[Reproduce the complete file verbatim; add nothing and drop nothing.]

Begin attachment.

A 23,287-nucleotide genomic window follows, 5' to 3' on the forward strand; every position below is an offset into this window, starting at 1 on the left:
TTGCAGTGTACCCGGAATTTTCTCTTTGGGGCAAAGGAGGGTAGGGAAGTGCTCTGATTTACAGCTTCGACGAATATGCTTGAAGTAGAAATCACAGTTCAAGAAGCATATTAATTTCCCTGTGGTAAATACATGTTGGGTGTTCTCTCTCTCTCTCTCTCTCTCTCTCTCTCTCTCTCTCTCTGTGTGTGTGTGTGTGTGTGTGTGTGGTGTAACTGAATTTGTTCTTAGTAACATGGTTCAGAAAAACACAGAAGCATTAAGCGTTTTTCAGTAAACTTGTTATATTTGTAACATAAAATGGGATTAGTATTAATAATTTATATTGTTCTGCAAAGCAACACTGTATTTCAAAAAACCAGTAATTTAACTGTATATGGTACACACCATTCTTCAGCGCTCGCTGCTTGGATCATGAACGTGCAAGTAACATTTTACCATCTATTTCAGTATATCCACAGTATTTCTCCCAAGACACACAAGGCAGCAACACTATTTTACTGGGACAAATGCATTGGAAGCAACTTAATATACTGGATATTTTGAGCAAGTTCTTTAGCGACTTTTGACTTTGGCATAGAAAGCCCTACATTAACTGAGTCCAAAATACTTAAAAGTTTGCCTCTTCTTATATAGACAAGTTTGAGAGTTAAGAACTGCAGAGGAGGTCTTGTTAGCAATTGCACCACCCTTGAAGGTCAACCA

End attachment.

A 23,287-nucleotide genomic window follows, 5' to 3' on the forward strand; every position below is an offset into this window, starting at 1 on the left:
TTGCAGTGTACCCGGAATTTTCTCTTTGGGGCAAAGGAGGGTAGGGAAGTGCTCTGATTTACAGCTTCGACGAATATGCTTGAAGTAGAAATCACAGTTCAAGAAGCATATTAATTTCCCTGTGGTAAATACATGTTGGGTGTTCTCTCTCTCTCTCTCTCTCTCTCTCTCTCTCTCTCTCTCTGTGTGTGTGTGTGTGTGTGTGTGTGGTGTAACTGAATTTGTTCTTAGTAACATGGTTCAGAAAAACACAGAAGCATTAAGCGTTTTTCAGTAAACTTGTTATATTTGTAACATAAAATGGGATTAGTATTAATAATTTATATTGTTCTGCAAAGCAACACTGTATTTCAAAAAACCAGTAATTTAACTGTATATGGTACACACCATTCTTCAGCGCTCGCTGCTTGGATCATGAACGTGCAAGTAACATTTTACCATCTATTTCAGTATATCCACAGTATTTCTCCCAAGACACACAAGGCAGCAACACTATTTTACTGGGACAAATGCATTGGAAGCAACTTAATATACTGGATATTTTGAGCAAGTTCTTTAGCGACTTTTGACTTTGGCATAGAAAGCCCTACATTAACTGAGTCCAAAATACTTAAAAGTTTGCCTCTTCTTATATAGACAAGTTTGAGAGTTAAGAACTGCAGAGGAGGTCTTGTTAGCAATTGCACCACCCTTGAAGGTCAACCA